• And when she and Dad had to move to assisted living, that was one of the things she missed the most, all the flowers blossoming in the sunlight, to be enjoyed outside but not cut. Yes, you two do share that in common.

  21. Did your mother have a favorite flower or did she just love them all?

    • She loved them all, Darla. Since she didn’t spray weeds, she even taught me how to pick dandelion blossoms, wash them, roll them in egg whites and cornmeal and fry them in a little oil and sprinkle with salt and pepper. And she’d smile at the dandelions I’d picked and put in jelly glasses in the center of the table, too. She enjoyed the different flowers of spring, summer and fall, loving them all.

  22. Oh, Marylin, I do wonder if flowers can touch parts of her mind and heart as nothing else can! I have one of those vases like the first one you showed and it always makes me laugh when I put flowers in it. I also remember the 1950s version. Thanks for a great memory and message of hope through beauty!

    • Marylin Warner

      Nancy, I’m certain the flowers and the songs and the foods all touch parts of my mom’s mind and heart. The same with the feel of certain sweaters she wears; even as she’s napping, Mom will stroke the yarn of the sweater and begin humming. There are some emotions that are triggered by the senses, and it’s wonderful to be a part of and watch her enjoy them.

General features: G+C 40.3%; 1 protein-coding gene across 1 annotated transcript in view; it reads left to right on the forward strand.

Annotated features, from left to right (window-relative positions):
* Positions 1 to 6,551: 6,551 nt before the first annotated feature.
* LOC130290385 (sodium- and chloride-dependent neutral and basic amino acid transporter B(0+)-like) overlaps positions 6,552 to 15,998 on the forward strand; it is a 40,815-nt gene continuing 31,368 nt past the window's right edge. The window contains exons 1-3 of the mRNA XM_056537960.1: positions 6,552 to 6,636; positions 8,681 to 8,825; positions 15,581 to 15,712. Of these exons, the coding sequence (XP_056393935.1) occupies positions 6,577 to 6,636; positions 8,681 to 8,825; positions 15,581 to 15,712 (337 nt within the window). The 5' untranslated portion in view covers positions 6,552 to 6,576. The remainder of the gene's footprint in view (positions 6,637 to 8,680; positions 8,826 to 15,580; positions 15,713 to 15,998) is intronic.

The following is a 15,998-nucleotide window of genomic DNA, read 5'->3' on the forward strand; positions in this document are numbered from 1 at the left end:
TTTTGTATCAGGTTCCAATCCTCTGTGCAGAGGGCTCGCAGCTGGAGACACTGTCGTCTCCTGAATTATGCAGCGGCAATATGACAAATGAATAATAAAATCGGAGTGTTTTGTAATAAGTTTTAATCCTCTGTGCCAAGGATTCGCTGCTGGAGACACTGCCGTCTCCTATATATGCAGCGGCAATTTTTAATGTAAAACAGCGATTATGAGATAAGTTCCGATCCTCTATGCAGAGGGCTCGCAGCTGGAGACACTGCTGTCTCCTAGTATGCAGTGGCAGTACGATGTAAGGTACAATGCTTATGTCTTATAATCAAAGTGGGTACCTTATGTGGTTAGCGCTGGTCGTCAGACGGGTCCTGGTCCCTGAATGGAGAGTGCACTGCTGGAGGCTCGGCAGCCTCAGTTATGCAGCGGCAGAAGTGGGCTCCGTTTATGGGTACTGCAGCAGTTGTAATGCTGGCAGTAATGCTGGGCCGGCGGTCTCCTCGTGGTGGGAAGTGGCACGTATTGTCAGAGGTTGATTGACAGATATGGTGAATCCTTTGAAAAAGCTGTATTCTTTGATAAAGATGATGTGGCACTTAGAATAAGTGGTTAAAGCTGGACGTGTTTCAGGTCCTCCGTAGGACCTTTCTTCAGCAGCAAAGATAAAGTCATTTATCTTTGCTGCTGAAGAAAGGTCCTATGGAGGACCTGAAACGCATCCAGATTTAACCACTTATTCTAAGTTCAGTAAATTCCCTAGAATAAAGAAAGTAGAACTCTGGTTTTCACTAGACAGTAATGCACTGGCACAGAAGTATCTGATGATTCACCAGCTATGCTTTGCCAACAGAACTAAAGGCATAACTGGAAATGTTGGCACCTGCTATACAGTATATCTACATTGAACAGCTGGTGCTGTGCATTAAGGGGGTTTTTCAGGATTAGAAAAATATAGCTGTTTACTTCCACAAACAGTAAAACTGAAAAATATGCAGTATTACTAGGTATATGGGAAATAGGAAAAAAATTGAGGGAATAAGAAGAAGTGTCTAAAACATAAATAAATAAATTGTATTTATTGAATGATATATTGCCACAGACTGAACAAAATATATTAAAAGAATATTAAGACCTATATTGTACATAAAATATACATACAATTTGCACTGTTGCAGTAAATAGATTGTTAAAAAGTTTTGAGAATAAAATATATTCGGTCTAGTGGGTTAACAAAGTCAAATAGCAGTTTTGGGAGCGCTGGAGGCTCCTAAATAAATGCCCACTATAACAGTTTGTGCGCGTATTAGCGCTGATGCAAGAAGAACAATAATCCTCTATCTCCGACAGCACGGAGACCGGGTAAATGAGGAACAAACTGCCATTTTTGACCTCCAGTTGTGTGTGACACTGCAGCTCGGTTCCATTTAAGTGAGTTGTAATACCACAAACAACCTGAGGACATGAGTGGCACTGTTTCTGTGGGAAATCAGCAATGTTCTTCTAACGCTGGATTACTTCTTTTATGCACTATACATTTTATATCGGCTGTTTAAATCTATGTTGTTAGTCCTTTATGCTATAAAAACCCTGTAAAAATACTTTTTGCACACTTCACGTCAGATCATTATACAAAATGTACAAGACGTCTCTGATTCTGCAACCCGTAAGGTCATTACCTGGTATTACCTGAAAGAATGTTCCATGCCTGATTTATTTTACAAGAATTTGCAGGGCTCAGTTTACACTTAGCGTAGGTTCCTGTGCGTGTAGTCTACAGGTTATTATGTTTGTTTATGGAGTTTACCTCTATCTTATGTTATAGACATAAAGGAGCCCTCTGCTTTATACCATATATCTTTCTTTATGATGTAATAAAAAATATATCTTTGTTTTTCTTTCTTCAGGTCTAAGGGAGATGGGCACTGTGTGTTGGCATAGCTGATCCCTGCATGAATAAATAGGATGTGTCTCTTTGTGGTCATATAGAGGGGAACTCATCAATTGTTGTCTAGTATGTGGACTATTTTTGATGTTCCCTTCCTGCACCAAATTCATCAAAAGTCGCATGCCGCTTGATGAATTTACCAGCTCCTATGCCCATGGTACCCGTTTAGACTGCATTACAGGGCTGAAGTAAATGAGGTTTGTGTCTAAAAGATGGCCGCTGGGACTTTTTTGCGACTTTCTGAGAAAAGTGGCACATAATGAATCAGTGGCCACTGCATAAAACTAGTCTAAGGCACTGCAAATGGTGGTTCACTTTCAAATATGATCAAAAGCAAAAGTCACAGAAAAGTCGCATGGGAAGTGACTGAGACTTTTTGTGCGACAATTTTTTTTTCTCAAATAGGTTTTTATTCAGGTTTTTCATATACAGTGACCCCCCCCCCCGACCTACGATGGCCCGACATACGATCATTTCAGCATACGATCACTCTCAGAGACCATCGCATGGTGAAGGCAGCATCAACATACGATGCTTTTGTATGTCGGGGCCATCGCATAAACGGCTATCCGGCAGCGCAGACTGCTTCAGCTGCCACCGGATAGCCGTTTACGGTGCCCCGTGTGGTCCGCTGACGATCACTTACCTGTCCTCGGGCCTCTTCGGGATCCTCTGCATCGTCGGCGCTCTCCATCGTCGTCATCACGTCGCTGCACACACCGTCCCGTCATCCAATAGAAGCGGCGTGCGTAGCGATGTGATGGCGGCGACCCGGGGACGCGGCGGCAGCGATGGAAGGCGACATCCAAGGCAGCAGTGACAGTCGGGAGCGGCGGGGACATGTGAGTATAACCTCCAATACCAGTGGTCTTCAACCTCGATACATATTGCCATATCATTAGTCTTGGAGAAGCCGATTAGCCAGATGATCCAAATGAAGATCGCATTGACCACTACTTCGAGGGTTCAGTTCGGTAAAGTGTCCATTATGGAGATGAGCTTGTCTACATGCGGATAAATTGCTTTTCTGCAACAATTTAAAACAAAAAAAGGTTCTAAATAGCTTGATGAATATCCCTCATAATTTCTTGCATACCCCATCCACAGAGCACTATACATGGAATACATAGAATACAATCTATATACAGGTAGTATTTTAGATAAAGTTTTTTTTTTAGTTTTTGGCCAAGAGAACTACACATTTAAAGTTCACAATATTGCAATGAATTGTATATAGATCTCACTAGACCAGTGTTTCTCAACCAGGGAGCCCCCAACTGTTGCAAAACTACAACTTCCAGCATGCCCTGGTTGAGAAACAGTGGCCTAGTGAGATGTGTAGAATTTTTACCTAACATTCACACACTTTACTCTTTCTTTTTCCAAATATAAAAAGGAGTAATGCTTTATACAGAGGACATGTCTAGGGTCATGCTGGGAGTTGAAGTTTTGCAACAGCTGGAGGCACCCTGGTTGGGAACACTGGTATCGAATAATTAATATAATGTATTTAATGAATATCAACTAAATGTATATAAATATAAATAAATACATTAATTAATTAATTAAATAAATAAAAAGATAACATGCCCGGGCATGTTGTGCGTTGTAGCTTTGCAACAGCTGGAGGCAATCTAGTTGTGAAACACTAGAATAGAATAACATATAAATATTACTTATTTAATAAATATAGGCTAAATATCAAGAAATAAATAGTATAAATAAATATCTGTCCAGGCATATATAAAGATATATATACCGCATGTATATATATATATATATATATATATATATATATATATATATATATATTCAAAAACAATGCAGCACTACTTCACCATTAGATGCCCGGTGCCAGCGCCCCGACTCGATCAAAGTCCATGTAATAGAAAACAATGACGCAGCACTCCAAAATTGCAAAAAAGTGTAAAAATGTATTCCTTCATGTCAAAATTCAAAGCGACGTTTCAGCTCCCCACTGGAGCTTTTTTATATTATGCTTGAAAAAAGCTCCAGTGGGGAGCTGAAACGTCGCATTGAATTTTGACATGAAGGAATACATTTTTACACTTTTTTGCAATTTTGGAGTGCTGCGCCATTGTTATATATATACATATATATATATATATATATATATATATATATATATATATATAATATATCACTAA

23. Molly

    What I remember about Grandma, was that although she didn’t choose to cut her flowers, she was completely open to me and my cousin Nic cutting flowers and decorating the entire house with them! Part of this might be because she had sooo many flowers outside, but more likely she just enjoyed watching her grandchildren have fun with some of God’s masterpieces.

    Wonderful post, Mom!!!

    (P.S.) I want the Flower Girls)!!

    • Marylin Warner

      Uh, we’ll hope it’s a few years before you get them, Mookie, but yes, of course the Flower Girls are yours. Everything that Grandma loves(ed) and shared with me will be passed on to you and your children.
      When you and Nic filled glasses and vases with flowers–sometimes weeds, too–Grandma loved every minute of it.

  24. Another lovely post. Such a contented moment captured in the photo of your mother. The vases are wonderful
    My parents created three gardens in their time together. Each one even more lovely than the last.
    They spent hours together tending the garden and at the garden centre selecting a new acquisition.

    • Marylin Warner

      Now those are the kind of “couples” stories that really make me smile, Rod. My dad was a businessman and not a gardner, but he’d come home and see Mom out in the garden and would change out of his suit and tie and into casual clothes. I’d wonder where they were and would look out the kitchen window. They’d be pulling weeds or gathering veggies, talking, smiling at each other, and when they’d walk back to the house, he’d have his arm around her.